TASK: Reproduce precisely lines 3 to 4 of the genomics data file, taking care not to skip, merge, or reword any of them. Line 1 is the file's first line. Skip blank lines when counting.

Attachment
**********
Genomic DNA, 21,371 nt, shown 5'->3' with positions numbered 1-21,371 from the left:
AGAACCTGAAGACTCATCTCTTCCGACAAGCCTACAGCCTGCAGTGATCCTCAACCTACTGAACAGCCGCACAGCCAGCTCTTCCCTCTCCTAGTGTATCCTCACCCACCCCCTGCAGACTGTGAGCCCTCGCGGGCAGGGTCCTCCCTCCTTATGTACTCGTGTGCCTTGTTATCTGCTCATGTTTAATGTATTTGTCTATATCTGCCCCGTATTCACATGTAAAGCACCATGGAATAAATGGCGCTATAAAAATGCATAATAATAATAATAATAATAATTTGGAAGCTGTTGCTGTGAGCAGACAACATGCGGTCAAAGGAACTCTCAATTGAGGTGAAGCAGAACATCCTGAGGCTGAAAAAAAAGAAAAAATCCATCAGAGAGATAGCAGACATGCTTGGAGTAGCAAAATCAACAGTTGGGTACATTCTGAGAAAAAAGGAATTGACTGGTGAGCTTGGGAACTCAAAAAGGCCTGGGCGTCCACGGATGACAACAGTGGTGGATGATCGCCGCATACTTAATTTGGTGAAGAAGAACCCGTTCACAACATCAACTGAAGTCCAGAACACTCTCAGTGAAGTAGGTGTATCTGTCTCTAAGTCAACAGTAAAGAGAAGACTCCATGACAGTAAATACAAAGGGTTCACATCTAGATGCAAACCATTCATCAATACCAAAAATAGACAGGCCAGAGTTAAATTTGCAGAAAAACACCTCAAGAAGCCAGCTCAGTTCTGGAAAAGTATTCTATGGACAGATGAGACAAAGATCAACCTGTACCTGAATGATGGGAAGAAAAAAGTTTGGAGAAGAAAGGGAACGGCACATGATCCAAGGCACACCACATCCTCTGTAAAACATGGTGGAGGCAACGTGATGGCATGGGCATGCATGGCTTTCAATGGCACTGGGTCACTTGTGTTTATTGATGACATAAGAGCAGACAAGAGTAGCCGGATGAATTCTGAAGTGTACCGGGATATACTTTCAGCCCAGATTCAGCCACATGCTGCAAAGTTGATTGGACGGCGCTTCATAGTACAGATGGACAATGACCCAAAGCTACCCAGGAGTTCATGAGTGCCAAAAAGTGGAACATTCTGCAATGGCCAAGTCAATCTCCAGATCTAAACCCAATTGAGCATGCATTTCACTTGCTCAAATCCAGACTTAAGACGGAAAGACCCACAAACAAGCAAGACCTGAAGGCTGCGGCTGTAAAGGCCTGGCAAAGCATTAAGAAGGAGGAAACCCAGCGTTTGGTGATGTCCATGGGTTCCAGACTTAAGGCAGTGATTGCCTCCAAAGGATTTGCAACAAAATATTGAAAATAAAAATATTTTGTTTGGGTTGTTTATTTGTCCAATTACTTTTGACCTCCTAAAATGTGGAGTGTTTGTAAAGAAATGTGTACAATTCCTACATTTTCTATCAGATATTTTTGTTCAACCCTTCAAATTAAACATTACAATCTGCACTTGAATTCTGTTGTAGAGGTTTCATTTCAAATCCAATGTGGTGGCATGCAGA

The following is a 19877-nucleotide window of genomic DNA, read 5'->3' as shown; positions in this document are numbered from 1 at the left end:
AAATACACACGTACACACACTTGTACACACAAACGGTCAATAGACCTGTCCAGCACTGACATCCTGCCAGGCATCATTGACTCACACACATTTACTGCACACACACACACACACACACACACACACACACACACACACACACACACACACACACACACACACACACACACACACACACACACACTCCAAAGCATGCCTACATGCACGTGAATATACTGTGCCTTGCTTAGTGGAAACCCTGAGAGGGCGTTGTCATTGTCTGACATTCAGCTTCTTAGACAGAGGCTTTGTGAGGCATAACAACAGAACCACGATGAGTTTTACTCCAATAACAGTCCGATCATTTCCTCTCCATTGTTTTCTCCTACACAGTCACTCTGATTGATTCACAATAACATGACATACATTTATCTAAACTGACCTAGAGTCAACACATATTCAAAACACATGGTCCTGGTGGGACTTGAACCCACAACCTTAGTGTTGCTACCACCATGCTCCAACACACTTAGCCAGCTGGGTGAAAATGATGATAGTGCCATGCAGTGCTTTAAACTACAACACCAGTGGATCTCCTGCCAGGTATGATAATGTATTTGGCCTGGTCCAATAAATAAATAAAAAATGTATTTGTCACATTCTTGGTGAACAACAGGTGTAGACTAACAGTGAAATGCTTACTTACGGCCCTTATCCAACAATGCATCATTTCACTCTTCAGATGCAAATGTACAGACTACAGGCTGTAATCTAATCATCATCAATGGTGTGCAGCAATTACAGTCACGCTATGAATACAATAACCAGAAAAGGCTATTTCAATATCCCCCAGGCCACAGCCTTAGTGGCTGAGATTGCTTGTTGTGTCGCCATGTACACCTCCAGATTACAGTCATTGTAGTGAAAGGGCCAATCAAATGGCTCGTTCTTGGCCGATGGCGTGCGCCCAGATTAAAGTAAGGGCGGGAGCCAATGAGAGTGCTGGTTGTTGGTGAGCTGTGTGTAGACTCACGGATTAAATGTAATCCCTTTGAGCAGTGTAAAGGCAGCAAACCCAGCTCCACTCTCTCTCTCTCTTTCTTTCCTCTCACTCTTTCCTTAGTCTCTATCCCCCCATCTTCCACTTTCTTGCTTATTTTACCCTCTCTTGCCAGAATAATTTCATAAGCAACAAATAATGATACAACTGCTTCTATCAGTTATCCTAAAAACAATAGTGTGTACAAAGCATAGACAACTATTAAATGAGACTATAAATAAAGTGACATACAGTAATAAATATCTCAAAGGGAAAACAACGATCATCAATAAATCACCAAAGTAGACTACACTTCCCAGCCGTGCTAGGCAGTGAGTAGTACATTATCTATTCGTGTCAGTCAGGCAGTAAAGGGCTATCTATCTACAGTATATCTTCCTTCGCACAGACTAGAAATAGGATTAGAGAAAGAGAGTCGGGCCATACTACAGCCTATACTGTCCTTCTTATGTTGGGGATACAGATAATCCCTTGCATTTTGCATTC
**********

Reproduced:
The following is a 19877-nucleotide window of genomic DNA, read 5'->3' as shown; positions in this document are numbered from 1 at the left end:
AAATACACACGTACACACACTTGTACACACAAACGGTCAATAGACCTGTCCAGCACTGACATCCTGCCAGGCATCATTGACTCACACACATTTACTGCACACACACACACACACACACACACACACACACACACACACACACACACACACACACACACACACACACACACACACACACACACACTCCAAAGCATGCCTACATGCACGTGAATATACTGTGCCTTGCTTAGTGGAAACCCTGAGAGGGCGTTGTCATTGTCTGACATTCAGCTTCTTAGACAGAGGCTTTGTGAGGCATAACAACAGAACCACGATGAGTTTTACTCCAATAACAGTCCGATCATTTCCTCTCCATTGTTTTCTCCTACACAGTCACTCTGATTGATTCACAATAACATGACATACATTTATCTAAACTGACCTAGAGTCAACACATATTCAAAACACATGGTCCTGGTGGGACTTGAACCCACAACCTTAGTGTTGCTACCACCATGCTCCAACACACTTAGCCAGCTGGGTGAAAATGATGATAGTGCCATGCAGTGCTTTAAACTACAACACCAGTGGATCTCCTGCCAGGTATGATAATGTATTTGGCCTGGTCCAATAAATAAATAAAAAATGTATTTGTCACATTCTTGGTGAACAACAGGTGTAGACTAACAGTGAAATGCTTACTTACGGCCCTTATCCAACAATGCATCATTTCACTCTTCAGATGCAAATGTACAGACTACAGGCTGTAATCTAATCATCATCAATGGTGTGCAGCAATTACAGTCACGCTATGAATACAATAACCAGAAAAGGCTATTTCAATATCCCCCAGGCCACAGCCTTAGTGGCTGAGATTGCTTGTTGTGTCGCCATGTACACCTCCAGATTACAGTCATTGTAGTGAAAGGGCCAATCAAATGGCTCGTTCTTGGCCGATGGCGTGCGCCCAGATTAAAGTAAGGGCGGGAGCCAATGAGAGTGCTGGTTGTTGGTGAGCTGTGTGTAGACTCACGGATTAAATGTAATCCCTTTGAGCAGTGTAAAGGCAGCAAACCCAGCTCCACTCTCTCTCTCTCTTTCTTTCCTCTCACTCTTTCCTTAGTCTCTATCCCCCCATCTTCCACTTTCTTGCTTATTTTACCCTCTCTTGCCAGAATAATTTCATAAGCAACAAATAATGATACAACTGCTTCTATCAGTTATCCTAAAAACAATAGTGTGTACAAAGCATAGACAACTATTAAATGAGACTATAAATAAAGTGACATACAGTAATAAATATCTCAAAGGGAAAACAACGATCATCAATAAATCACCAAAGTAGACTACACTTCCCAGCCGTGCTAGGCAGTGAGTAGTACATTATCTATTCGTGTCAGTCAGGCAGTAAAGGGCTATCTATCTACAGTATATCTTCCTTCGCACAGACTAGAAATAGGATTAGAGAAAGAGAGTCGGGCCATACTACAGCCTATACTGTCCTTCTTATGTTGGGGATACAGATAATCCCTTGCATTTTGCATTC